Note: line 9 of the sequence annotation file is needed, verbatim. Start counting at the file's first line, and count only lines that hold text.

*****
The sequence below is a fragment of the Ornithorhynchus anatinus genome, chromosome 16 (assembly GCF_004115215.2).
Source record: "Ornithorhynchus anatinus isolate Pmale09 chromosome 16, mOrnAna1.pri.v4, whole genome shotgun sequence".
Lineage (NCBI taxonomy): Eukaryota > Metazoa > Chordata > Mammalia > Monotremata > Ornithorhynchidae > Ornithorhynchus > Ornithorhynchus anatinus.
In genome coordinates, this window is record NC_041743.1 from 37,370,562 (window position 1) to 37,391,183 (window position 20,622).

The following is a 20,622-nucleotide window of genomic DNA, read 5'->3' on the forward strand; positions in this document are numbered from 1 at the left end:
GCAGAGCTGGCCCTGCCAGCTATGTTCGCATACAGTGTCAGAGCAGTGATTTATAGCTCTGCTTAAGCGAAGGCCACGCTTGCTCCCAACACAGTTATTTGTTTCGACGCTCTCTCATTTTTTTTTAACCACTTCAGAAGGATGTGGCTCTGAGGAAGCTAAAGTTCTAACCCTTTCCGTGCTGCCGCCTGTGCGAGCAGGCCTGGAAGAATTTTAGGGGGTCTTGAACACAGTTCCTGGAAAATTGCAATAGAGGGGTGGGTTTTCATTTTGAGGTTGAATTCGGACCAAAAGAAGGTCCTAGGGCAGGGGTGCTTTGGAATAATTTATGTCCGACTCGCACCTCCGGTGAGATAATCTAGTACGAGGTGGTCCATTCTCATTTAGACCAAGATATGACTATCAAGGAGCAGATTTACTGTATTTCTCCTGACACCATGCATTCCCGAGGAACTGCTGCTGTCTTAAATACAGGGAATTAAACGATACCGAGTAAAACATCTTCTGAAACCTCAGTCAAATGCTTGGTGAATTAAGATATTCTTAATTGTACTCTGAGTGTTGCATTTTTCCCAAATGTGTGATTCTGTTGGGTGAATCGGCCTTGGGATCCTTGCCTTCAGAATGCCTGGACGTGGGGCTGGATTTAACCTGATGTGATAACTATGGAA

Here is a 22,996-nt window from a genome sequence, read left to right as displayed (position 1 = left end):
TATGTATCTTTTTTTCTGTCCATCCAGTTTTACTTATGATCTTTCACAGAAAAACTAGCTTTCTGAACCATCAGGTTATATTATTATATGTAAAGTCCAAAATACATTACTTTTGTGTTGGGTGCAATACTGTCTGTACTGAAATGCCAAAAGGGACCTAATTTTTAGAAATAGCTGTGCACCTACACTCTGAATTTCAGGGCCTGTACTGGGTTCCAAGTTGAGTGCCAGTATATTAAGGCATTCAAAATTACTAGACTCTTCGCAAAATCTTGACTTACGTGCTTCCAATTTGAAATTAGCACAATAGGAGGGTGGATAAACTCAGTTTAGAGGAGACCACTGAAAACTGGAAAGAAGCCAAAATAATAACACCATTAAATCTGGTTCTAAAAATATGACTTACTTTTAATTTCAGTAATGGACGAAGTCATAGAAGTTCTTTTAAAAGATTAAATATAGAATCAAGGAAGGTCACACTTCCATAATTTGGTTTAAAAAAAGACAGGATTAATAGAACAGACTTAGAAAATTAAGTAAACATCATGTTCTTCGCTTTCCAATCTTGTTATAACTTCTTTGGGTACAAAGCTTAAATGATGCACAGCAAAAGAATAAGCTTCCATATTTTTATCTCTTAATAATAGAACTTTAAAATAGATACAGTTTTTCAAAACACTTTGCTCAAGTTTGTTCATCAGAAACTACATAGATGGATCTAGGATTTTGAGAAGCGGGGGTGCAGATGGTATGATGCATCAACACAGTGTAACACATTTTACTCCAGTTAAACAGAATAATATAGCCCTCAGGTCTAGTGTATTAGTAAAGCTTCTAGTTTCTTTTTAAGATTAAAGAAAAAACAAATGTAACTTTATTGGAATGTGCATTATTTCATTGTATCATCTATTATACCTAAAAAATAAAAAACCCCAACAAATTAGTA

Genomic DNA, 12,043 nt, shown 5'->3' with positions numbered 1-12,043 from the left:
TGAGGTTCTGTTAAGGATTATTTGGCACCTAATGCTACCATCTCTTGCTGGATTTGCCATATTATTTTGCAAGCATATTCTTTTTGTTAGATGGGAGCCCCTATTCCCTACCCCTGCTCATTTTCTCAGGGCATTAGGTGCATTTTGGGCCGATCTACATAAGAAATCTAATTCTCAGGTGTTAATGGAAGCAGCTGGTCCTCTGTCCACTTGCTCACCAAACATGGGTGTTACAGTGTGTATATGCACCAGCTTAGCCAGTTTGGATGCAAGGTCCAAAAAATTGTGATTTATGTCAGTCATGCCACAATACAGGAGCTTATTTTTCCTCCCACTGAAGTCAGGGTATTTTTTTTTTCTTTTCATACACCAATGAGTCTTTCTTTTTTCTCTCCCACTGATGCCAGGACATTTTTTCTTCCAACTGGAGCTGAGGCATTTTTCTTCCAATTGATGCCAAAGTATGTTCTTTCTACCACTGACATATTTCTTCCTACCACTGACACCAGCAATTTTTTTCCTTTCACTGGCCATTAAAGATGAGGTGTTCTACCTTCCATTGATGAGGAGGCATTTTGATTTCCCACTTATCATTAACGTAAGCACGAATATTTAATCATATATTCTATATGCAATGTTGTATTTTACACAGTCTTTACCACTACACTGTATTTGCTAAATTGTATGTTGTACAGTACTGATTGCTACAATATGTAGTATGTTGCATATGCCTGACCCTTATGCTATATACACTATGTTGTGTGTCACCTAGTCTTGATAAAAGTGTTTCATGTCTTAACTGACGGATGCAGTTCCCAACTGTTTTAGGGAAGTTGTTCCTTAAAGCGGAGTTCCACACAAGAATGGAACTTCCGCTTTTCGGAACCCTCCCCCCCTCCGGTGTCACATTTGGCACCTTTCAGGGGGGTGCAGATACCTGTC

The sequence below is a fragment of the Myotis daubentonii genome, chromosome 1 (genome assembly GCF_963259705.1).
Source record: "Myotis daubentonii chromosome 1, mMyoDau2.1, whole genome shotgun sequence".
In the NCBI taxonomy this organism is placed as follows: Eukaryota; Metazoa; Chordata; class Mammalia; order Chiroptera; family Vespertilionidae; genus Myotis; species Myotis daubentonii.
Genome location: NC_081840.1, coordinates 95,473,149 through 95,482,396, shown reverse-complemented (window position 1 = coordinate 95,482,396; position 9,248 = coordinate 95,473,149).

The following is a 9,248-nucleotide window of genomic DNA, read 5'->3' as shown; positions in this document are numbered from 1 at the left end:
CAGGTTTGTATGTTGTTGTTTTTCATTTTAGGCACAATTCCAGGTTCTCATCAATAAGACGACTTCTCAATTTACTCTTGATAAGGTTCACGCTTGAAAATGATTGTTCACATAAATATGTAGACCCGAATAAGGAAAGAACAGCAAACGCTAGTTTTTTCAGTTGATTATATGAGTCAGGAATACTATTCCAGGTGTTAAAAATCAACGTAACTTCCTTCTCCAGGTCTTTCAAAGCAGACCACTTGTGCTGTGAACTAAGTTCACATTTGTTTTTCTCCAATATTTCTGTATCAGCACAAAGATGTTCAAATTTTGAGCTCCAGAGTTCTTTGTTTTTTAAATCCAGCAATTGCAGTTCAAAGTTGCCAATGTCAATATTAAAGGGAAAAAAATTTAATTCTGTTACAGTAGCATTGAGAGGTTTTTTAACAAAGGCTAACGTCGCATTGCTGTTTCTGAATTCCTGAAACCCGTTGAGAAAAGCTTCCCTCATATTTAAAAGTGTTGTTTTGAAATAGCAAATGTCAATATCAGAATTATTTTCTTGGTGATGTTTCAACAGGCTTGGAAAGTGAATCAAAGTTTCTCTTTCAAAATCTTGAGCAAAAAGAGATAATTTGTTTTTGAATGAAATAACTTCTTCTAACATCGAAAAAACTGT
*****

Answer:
Genomic DNA, 12,043 nt, shown 5'->3' with positions numbered 1-12,043 from the left: